Fiercely-contested eight-bed housing plan for residential Barrow street recommended for approval
A CONTROVERSIAL plan to convert a terraced property into an seven-bedroom house-share is being recommended for approval despite 25 separate objections from residents.
Applicant Matthew Johnson wants to turn the property in Park Avenue, Barrow, into a house of multiple occupation which would provide accommodation for eight individual tenants with seven rooms and a self-contained flat.
A HMO is a property rented by at least three people who are not from one household, such as a family, but share facilities like the bathroom and kitchen.
The plans have been met with fierce objection from neighbouring residents, who have voiced concerns about car parking and believe the HMO is not in keeping with the existing community.
Tomorrow Barrow Borough Council's planning committee will meet to make a decision on the application, which has been recommended for approval by town hall officers.
Councillors on the committee will consider a total of 25 objections from residents of Park Avenue.
One claimed that a HMO would bring "crime, noise and bad neighbours" and said "it is not welcome in the avenue".
Another made an impassioned plea to the applicant, described as a "former neighbour", and said: "I would challenge our former neighbours to put themselves in our position and tell me how they would feel about the plans if we had tried to put their family in this unwanted predicament.
"Their family will enjoy a better future but at the cost of ours; their plans will not only devalue our home but make it less attractive to sell should we ever want to move, which is more likely should these plans be passed.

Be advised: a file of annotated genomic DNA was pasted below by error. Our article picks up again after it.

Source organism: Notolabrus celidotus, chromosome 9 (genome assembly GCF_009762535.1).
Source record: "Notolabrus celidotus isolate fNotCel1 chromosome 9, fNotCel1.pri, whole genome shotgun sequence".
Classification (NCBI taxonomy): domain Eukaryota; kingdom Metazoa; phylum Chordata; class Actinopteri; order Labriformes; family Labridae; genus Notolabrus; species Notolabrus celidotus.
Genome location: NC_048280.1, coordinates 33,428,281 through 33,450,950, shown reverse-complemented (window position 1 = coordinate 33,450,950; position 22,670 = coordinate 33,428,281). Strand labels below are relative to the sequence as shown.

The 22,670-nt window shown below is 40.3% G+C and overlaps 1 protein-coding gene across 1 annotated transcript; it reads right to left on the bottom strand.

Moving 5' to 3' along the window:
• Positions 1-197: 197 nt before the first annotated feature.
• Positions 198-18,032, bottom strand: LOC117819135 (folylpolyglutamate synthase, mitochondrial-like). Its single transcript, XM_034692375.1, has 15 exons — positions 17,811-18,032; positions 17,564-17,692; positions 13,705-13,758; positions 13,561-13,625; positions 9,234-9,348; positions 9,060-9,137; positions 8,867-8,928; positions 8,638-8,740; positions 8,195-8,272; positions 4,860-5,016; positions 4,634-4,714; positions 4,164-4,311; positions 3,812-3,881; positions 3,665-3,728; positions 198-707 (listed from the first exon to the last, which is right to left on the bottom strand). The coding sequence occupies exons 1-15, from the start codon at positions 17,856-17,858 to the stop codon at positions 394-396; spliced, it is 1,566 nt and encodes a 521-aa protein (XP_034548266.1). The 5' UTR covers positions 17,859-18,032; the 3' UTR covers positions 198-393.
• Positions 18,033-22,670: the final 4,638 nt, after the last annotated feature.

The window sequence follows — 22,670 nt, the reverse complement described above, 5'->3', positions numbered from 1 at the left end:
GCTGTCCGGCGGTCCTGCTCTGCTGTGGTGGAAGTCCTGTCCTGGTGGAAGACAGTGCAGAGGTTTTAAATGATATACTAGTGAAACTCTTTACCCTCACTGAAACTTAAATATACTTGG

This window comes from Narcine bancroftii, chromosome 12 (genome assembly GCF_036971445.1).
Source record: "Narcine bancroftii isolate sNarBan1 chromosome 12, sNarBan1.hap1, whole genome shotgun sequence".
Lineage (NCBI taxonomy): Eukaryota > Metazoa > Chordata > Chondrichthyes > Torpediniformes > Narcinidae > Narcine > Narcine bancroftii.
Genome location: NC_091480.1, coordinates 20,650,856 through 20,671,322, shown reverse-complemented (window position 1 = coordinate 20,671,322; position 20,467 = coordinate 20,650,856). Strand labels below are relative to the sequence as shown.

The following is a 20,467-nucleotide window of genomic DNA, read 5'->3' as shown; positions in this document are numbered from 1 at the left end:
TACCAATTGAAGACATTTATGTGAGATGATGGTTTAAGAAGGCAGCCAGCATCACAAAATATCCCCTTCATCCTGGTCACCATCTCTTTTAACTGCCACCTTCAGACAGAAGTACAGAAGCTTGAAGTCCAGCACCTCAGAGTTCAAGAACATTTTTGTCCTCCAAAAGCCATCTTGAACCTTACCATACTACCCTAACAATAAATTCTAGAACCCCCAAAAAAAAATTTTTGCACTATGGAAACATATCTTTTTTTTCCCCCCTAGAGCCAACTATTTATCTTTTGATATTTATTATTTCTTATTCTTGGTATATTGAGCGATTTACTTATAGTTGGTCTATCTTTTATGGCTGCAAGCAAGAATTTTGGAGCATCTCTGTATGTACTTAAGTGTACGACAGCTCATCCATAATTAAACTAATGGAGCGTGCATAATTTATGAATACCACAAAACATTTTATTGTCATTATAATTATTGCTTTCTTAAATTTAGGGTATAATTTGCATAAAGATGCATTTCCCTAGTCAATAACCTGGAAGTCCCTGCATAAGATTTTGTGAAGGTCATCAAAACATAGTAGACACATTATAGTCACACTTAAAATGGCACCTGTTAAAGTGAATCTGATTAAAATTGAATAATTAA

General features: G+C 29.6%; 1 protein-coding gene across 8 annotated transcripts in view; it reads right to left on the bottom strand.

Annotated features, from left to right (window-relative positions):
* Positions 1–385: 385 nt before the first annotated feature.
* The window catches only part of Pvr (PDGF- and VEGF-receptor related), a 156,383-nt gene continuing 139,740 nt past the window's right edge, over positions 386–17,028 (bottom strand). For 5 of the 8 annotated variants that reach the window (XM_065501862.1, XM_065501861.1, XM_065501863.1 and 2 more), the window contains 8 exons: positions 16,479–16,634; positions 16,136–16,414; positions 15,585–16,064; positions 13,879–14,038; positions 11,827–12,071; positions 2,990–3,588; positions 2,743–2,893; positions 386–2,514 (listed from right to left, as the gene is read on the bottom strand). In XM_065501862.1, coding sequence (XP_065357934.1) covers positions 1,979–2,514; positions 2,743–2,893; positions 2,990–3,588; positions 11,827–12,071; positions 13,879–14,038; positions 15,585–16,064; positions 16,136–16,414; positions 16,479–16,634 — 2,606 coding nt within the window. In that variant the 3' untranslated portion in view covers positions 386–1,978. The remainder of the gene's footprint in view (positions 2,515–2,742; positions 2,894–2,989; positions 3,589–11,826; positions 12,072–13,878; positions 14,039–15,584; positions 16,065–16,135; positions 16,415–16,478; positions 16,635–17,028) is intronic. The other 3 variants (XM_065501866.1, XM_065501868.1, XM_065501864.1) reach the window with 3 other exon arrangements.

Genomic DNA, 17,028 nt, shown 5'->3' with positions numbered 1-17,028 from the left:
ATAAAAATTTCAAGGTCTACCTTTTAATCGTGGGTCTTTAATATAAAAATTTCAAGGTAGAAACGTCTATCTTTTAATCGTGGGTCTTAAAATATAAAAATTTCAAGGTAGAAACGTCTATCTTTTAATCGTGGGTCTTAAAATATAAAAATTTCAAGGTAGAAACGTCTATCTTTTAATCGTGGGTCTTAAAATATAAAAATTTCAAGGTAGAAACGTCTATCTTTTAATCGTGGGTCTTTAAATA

"Our family implores you to turn down this application."
At a planning meeting last month, tempers flared between residents as they spoke out strongly against the proposal.
They were backed by Councillor Brendan Sweeney, who ended up walking out of the meeting after being warned about his repeated interruptions.
In the planning officer's conclusions, set to be heard by the committee on Tuesday, the application is recommended for approval.
The officer concludes: "It is considered that the character of both the property and the surrounding area will not be significantly harmed... the size of the property (makes) it possible to provide the number of bedrooms sought and still provide suitable living accommodation.
"The use of the building remains as residential and... the amenity of adjoining and surrounding residents should not significantly alter."
Planning applications are only required for HMOs with seven or more bedrooms.
The planning officer adds: "A six-bed HMO can be provided without consent... the small increase to that level is considered to be sustainable development."